2. @Ron
    I think he meant “Sinless Fruit of Mary’s WOMB.”

    If you update the chart for future use, I would suggest fixing the womb/woman thing and changing the row labeled “Two Sinless Virgins” to “Sinless Virgin becomes a Mother.” The plural made me wonder who the second sinless virgin in Genesis (and then in the Gospels) was, making for a total of four, since elsewhere in your chart you only refer to either Eve or Mary (either Adam or Jesus) at one time.

    Also, may I suggest that the real parallel is SIX days rather than seven? In order to get to seven days in John, you have to interpret 2:1 as adding three days to the four counted out in Chapter 1, but by the usual Biblical logic (counting Easter Sunday as the “third day” from Good Friday), the phrase “on the third day” should only add two more days, making for a total of six, the sixth day being the third day from the fourth day. Which would put the Wedding at Cana on the sixth day, which would line up perfectly with the creation of man and woman (and marriage) on the sixth day according to Genesis 1:27-31. John stops counting with the Wedding at Cana, so there is no seventh day to parallel the Sabbath rest in Genesis . . . maybe because Jesus isn’t actually resting from his (re)creative work in the Gospel? (Holy Saturday would be his first real day of rest and could, I suppose, be counted as the seventh day, which would work because it would make Easter Sunday the eighth day . . .) Just a thought.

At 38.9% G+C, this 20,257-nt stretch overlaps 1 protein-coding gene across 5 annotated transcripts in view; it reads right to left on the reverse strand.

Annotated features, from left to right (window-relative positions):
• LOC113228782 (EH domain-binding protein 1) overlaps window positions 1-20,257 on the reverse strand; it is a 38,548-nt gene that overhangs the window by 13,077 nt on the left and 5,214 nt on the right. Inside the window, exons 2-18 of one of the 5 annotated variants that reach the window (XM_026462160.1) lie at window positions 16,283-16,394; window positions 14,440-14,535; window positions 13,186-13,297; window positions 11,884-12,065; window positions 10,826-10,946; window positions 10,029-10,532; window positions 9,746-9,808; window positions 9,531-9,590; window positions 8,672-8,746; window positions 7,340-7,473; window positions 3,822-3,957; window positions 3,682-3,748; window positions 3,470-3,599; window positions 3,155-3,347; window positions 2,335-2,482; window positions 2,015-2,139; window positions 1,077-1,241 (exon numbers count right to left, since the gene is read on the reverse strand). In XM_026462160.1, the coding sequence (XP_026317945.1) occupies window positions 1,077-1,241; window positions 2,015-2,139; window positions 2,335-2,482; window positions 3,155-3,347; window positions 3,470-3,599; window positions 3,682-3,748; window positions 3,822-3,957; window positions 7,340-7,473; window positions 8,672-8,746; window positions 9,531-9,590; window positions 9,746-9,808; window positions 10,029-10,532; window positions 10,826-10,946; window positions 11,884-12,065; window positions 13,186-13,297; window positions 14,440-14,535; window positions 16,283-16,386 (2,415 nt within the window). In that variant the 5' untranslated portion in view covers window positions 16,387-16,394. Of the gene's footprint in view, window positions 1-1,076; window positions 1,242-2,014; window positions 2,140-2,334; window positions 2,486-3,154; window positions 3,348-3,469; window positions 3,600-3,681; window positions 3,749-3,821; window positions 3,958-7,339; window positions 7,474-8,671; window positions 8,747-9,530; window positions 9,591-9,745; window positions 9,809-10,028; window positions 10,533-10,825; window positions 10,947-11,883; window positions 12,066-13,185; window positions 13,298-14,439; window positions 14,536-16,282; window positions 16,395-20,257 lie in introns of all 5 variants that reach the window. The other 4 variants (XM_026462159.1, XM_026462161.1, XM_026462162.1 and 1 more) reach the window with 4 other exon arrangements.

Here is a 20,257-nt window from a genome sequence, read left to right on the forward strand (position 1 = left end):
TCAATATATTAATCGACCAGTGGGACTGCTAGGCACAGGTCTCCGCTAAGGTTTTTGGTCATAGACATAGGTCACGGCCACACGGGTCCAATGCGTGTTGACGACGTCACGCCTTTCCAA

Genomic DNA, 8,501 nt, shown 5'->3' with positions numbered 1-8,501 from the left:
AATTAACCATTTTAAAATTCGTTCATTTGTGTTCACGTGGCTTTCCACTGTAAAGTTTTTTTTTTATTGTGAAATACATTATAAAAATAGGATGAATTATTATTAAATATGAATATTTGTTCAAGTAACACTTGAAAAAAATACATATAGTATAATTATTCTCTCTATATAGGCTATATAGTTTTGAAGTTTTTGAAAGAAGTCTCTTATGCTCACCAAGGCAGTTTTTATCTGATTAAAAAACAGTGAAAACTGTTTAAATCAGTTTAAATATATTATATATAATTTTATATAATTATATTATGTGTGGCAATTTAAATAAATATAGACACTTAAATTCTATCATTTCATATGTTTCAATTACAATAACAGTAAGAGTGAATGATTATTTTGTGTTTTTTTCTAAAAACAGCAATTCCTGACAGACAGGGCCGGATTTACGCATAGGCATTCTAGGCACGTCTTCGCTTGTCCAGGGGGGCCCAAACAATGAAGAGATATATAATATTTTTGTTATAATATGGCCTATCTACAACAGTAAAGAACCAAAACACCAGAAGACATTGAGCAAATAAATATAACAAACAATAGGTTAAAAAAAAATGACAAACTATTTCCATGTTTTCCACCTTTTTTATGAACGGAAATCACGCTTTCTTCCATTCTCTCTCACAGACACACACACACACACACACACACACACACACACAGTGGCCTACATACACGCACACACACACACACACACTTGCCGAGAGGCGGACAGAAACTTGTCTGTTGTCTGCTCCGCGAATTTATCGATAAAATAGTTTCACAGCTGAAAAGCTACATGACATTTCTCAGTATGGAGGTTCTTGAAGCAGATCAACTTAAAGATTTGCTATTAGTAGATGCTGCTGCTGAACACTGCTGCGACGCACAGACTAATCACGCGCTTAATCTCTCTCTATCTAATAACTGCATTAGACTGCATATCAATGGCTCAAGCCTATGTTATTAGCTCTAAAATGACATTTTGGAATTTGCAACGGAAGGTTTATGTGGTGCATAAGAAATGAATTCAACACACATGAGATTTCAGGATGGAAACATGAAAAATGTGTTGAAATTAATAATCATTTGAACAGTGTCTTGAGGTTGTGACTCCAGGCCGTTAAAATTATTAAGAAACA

Finally, any chance we can get copies of these handouts from your apologetics series?